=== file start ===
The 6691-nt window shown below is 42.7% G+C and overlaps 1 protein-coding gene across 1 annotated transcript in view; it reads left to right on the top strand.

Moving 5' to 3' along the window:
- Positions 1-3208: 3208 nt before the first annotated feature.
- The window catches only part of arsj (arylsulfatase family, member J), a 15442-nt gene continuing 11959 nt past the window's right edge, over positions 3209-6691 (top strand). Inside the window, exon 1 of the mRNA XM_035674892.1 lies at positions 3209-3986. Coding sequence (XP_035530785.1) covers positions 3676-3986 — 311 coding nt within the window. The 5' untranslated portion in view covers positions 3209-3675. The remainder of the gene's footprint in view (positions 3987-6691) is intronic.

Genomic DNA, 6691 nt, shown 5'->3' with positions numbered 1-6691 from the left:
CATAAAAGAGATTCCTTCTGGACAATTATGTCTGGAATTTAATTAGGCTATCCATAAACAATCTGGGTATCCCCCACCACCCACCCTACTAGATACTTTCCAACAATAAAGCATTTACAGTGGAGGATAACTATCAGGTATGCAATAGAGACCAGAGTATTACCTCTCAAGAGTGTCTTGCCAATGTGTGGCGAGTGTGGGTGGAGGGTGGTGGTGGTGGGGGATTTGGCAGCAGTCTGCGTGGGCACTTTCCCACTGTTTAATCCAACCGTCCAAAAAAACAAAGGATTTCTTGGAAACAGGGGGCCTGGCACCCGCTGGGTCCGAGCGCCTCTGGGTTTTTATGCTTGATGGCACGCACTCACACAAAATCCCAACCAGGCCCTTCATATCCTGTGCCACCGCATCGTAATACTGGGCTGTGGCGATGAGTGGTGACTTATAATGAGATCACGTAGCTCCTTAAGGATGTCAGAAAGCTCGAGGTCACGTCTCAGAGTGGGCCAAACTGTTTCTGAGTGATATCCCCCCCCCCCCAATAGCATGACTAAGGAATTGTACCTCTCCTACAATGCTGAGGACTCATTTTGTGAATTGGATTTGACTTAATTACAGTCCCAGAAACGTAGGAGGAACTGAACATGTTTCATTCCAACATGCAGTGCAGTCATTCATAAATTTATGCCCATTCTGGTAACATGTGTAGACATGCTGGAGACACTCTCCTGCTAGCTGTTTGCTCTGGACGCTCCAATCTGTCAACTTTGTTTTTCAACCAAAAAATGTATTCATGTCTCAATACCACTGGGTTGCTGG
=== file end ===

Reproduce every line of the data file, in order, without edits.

The 6691-nt window shown below is 42.7% G+C and overlaps 1 protein-coding gene across 1 annotated transcript in view; it reads left to right on the top strand.

Moving 5' to 3' along the window:
- Positions 1-3208: 3208 nt before the first annotated feature.
- The window catches only part of arsj (arylsulfatase family, member J), a 15442-nt gene continuing 11959 nt past the window's right edge, over positions 3209-6691 (top strand). Inside the window, exon 1 of the mRNA XM_035674892.1 lies at positions 3209-3986. Coding sequence (XP_035530785.1) covers positions 3676-3986 — 311 coding nt within the window. The 5' untranslated portion in view covers positions 3209-3675. The remainder of the gene's footprint in view (positions 3987-6691) is intronic.

Genomic DNA, 6691 nt, shown 5'->3' with positions numbered 1-6691 from the left:
CATAAAAGAGATTCCTTCTGGACAATTATGTCTGGAATTTAATTAGGCTATCCATAAACAATCTGGGTATCCCCCACCACCCACCCTACTAGATACTTTCCAACAATAAAGCATTTACAGTGGAGGATAACTATCAGGTATGCAATAGAGACCAGAGTATTACCTCTCAAGAGTGTCTTGCCAATGTGTGGCGAGTGTGGGTGGAGGGTGGTGGTGGTGGGGGATTTGGCAGCAGTCTGCGTGGGCACTTTCCCACTGTTTAATCCAACCGTCCAAAAAAACAAAGGATTTCTTGGAAACAGGGGGCCTGGCACCCGCTGGGTCCGAGCGCCTCTGGGTTTTTATGCTTGATGGCACGCACTCACACAAAATCCCAACCAGGCCCTTCATATCCTGTGCCACCGCATCGTAATACTGGGCTGTGGCGATGAGTGGTGACTTATAATGAGATCACGTAGCTCCTTAAGGATGTCAGAAAGCTCGAGGTCACGTCTCAGAGTGGGCCAAACTGTTTCTGAGTGATATCCCCCCCCCCCCAATAGCATGACTAAGGAATTGTACCTCTCCTACAATGCTGAGGACTCATTTTGTGAATTGGATTTGACTTAATTACAGTCCCAGAAACGTAGGAGGAACTGAACATGTTTCATTCCAACATGCAGTGCAGTCATTCATAAATTTATGCCCATTCTGGTAACATGTGTAGACATGCTGGAGACACTCTCCTGCTAGCTGTTTGCTCTGGACGCTCCAATCTGTCAACTTTGTTTTTCAACCAAAAAATGTATTCATGTCTCAATACCACTGGGTTGCTGG